About Police Shootings (in America, Duh)
Knights Secretary's Secretary
TM: Carlos Martinez
ὁ δὲ ἀμυχηδόν νεξέταστος βίος γίγνομαι βιωτὸς ἀνθρώπῳ
- Uzima Moto
ZealotX wrote: I shouldn't have to live in fear because of what other people have done who look like me. I'm me. They are them. If an officer sees them when he sees me that's a problem.
I agree with this. You should be seen as you, not as the criminals the officer has dealt with in the past.
And that makes me and others more likely to see those guys in the white hoods when we see them. And that's a problem too. But I can't say the person reacting to the problem is wrong without first addressing the problem they're reacting to.
You think he has to not judge you based your skin but that you can judge him based on his skin and uniform? I know you like to think its not a double standard when you do it, but it is.
This idea that someone COULD be doing something threatening is being taken to an extreme. And its based on the idea that every criminal suspect is some kind of stupid wannabe action star who can, with hands already up, reach for, pull out, and shoot 2-4 officers before any of them, who already have weapons pointed center mass, can pull the trigger.
You seriously need to research VIDEO FOOTAGE of suspects pulling out guns in real life situations. Im sorry to be rude but you really dont know what youre talking about. A suspect doesnt have to shoot FOUR officers, just ONE. You want that one to be you? The worst part is that i fully believe the police are too militant and too aggressive at the policy level. Replying to you makes me seem like i think everything is hunky dory lol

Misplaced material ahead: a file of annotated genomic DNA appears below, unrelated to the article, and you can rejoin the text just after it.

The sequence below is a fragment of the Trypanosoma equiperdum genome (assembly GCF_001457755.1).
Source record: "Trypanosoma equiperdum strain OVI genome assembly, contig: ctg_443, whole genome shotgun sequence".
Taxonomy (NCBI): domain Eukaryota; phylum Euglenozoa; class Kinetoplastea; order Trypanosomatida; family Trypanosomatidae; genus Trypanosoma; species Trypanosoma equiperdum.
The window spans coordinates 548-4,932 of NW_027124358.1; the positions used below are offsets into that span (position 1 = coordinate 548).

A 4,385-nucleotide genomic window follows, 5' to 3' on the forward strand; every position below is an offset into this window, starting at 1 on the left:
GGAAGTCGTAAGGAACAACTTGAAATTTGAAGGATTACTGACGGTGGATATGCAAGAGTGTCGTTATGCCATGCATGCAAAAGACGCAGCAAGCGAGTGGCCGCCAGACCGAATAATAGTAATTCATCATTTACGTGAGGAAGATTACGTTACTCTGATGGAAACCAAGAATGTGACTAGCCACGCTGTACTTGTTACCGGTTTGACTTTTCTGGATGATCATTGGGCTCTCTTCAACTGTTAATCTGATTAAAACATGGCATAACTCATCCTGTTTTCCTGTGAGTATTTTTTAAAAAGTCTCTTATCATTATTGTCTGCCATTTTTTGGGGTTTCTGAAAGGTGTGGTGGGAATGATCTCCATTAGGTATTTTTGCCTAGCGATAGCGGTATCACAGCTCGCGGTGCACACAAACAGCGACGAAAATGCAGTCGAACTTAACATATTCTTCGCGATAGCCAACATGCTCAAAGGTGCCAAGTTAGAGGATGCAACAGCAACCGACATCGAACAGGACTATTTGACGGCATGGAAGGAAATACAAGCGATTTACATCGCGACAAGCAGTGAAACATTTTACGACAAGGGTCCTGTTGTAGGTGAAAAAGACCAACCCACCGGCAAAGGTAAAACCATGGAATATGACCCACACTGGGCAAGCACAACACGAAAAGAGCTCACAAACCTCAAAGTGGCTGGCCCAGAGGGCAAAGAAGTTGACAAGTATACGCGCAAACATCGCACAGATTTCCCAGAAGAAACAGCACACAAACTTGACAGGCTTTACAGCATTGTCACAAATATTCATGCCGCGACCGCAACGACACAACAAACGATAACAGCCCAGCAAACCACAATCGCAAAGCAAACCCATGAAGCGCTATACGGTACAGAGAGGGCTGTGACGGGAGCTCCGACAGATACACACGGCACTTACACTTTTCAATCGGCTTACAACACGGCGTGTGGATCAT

And of course when they all tell the story about the kid they had to shoot, that's exactly what happened.
And you know the inner world of police officers who have shot children because....?
You dont really know at all. Your prejudice is leading you into making sweeping generalizations about a group that you see and conceptualize as a personal enemy. But again, i understand that you dont see it as a double standard when you do it.
And when the story is repeated on the news, other people hear it and think, "yup. Those *bleeps* are crazy." This is how the stereotype gets reinforced and then new police reacting to that reinforced stereotype.
You see racism everywhere. A broken clock is right often enough that it never has to doubt that its right.
And it goes both ways. Police get stereotyped too and so a suspect has to then think, what's the best way to survive the encounter. Is it to run? Is it to shoot? Or is it to cooperate when he or she might still get killed.
This was the comment that pissed me off the most, lol. Like honest average non criminal citizens are running around with guns and are going to shoot police over some traffic stop because they are otherwise good guys who are afraid of racism. Honestly, this is total utter BS.
This is how you deal with police, no matter what color you are. First of all, if youre breaking the law you need to realize that theyre doing the right thing when they arrest you. PERIOD. They are right and you are wrong. Everything that happens has to be understood from this context: if youre a criminal, they are right and you are wrong. If they find you, give yourself up. Dont argue. Dont run. Dont fight. Dont pull your arm back when they go to cuff you. Accept the fact that they have already won and obey all of their commands.